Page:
A Peek at Star Wars Episode III—20th Century Fox
Lucasfilm and Fox Home Entertainment used the Force of star power to unveil the DVD of Star Wars Episode III: Revenge of the Sith to the media in October. Amid the rolling hills and grape fields of George Lucas' Skywalker Ranch—"the cradle of all things Star Wars," according to a PR pitch—producer Rick McCallum, Yoda-incarnate Frank Oz, as well as the Emperor (Ian McDiarmid) and Lord Vader (Hayden Christensen) himself discussed the films, future Lucasfilm plans (can you say Star Wars 3-D?), and, of course, the particulars of the DVD.
Christensen said the feeling he experienced near the end of the film's shooting by finally taking Anakin to the dark side was "orgasmic. It was the end of a five-year journey." It was a privilege he had to lobby hard for, as conventional wisdom called for a larger, more athletic actor to wear the cape and helmet. He ultimately got his wish-with the help of some platform boots.
McCallum, meanwhile, owned up to plans in the works to digitize Yoda's appearances in Episode I, bringing the green guy's appearance into line with the last two movies. Fortunately, he added under intense questioning, Yoda will forever remain a puppet in the original trilogy. And that ultimate Star Wars DVD box? "What ultimate box?" came the flip response from Lucasfilm senior vice president Jim Ward.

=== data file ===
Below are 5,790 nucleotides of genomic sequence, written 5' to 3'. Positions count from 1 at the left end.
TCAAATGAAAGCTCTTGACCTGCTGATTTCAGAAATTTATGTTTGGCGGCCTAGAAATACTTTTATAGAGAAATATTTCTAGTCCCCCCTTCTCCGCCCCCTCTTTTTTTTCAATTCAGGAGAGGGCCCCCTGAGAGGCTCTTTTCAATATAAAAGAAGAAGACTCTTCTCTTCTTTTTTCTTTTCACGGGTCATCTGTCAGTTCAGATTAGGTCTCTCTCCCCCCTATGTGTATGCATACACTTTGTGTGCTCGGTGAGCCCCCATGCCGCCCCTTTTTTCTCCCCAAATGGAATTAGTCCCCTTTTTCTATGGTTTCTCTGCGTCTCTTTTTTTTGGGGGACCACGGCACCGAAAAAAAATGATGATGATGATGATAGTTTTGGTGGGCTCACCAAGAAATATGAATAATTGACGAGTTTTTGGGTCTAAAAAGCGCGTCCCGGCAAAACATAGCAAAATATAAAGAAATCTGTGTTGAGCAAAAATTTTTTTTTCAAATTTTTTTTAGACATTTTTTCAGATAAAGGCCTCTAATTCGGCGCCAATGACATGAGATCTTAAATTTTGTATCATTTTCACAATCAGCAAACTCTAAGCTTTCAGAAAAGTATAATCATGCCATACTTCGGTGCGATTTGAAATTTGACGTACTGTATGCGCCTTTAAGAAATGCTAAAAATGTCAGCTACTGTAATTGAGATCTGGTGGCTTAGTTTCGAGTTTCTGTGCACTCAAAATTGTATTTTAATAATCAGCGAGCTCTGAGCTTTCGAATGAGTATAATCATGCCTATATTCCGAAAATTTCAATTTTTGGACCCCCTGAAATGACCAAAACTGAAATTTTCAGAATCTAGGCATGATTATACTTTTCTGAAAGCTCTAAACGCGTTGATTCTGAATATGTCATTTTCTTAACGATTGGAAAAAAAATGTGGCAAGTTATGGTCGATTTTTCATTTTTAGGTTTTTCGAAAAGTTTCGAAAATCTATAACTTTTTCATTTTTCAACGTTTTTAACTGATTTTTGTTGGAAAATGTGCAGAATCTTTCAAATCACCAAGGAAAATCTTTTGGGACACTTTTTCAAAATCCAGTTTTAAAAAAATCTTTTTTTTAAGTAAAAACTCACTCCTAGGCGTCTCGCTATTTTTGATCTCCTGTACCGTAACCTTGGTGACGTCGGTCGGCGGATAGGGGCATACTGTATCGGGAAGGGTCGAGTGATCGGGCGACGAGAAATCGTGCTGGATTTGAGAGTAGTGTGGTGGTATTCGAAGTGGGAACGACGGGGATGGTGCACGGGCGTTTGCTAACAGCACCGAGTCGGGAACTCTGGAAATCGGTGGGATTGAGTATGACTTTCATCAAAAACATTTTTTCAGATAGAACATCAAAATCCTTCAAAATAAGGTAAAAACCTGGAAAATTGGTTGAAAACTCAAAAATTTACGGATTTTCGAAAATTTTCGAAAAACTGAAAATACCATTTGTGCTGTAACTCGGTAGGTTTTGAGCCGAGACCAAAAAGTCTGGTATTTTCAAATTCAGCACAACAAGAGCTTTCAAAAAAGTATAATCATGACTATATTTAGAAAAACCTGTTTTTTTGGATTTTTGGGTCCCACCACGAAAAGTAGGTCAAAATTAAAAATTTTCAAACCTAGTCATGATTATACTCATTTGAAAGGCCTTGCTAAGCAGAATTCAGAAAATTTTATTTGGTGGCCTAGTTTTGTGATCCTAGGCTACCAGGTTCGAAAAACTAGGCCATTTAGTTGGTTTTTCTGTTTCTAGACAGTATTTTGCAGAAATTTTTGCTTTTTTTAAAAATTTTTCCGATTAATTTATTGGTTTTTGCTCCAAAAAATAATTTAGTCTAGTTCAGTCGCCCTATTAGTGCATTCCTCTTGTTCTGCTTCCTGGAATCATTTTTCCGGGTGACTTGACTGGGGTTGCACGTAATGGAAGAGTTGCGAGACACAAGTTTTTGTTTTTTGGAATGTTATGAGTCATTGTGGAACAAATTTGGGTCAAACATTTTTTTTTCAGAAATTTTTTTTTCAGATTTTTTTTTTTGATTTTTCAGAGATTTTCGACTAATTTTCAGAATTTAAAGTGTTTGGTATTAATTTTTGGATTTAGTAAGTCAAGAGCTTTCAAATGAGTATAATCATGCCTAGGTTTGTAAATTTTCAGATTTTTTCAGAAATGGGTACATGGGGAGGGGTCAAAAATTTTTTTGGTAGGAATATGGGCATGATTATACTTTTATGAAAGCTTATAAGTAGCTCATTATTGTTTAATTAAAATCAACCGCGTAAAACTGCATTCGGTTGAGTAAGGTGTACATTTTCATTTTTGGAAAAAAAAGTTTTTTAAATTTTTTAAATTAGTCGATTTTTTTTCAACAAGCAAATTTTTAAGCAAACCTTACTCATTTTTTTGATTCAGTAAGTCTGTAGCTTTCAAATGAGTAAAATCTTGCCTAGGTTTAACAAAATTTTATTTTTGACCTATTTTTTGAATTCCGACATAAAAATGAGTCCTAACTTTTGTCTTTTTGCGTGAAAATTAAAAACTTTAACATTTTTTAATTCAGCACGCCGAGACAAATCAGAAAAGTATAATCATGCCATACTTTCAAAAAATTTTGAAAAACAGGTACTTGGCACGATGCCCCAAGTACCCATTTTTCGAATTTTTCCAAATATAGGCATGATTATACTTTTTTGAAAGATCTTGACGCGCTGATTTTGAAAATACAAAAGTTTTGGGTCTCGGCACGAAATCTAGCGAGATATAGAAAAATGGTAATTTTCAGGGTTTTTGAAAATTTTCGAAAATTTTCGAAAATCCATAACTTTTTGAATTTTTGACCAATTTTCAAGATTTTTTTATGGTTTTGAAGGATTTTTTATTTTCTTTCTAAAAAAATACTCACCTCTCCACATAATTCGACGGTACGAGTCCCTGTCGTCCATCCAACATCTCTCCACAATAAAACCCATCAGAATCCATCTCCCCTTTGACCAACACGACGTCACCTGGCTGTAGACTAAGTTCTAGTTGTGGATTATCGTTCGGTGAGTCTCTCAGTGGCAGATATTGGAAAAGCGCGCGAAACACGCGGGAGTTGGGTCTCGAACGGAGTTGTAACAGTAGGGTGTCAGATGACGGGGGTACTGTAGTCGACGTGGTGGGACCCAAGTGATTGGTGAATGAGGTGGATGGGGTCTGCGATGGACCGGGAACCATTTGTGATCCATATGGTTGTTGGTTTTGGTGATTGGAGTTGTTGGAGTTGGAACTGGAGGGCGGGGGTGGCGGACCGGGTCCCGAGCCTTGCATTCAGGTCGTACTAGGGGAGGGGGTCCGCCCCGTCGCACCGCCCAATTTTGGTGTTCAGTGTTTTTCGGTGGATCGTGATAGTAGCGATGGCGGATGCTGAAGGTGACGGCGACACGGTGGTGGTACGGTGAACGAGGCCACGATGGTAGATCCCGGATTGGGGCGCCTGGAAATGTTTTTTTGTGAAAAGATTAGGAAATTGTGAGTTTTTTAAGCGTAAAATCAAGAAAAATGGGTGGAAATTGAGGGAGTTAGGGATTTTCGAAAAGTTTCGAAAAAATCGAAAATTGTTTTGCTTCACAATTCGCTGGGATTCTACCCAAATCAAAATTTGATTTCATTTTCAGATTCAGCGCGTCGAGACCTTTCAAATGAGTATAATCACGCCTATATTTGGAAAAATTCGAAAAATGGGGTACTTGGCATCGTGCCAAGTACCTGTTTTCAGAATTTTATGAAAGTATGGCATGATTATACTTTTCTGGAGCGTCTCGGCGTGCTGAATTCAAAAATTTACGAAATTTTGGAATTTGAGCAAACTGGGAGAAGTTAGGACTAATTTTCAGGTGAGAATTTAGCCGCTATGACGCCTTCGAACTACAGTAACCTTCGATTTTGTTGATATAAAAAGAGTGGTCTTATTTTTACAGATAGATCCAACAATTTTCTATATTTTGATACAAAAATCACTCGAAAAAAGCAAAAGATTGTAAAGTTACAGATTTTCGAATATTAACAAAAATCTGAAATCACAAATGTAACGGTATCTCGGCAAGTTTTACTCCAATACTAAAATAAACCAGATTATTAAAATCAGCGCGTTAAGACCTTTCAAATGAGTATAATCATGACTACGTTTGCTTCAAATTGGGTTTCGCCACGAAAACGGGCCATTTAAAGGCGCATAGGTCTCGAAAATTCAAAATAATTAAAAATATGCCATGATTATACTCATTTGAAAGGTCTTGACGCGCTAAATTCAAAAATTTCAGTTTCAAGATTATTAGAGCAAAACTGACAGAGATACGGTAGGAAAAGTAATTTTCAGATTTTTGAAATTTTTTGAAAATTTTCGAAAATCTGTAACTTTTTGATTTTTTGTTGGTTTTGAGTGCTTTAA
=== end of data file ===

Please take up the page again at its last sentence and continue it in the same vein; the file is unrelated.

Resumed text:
As for Episode III, Ward gave a THX demo of the DVD, along with a look at the supplements. After playing around with an advance copy, I'll simply warn you: Get set for a great DVD experience, my young Padawan. The film presentation itself, created directly from the original digital source material, is stunning in its richness of colors and amazing details. Everything you saw theatrically, from helmet glare to the subtle reflection of animated characters, is present and visible on the home screen. There is simply no flaw in the 2.35:1 anamorphic picture, ranking this as one of the best DVD presentations you'll see. Predictably, the Dolby Digital EX soundtrack is also superb, highlighted by frequent hard-hitting bass punches. A commentary track cobbling together Lucas, McCallum, animation director Rob Coleman, and the visual-effects team rounds out disc one.
Disc two serves up an impressive array of extras. The centerpiece is "Within a Minute," which examines every department and function needed to create a 49-second sequence from the climactic lava-planet duel between Anakin and Obi-Wan. Nothing is left out, from previsualization, to costumes, to catering. It's an eye-opening program, and you'll come away with a greater appreciation for the art of modern-day filmmaking. From there, you'll find two shorter featurettes, a 15-part documentary created for www.starwars.com, poster art, a Star Wars: Battlefront 2 game demo (for Xbox), and six deleted scenes, including Yoda's touching arrival on Dagobah. The diminutive Jedi master also stars in a hilarious Easter egg, which shouldn't be hard to unearth for longtime treasure hunters.
This one to your collection add, you must.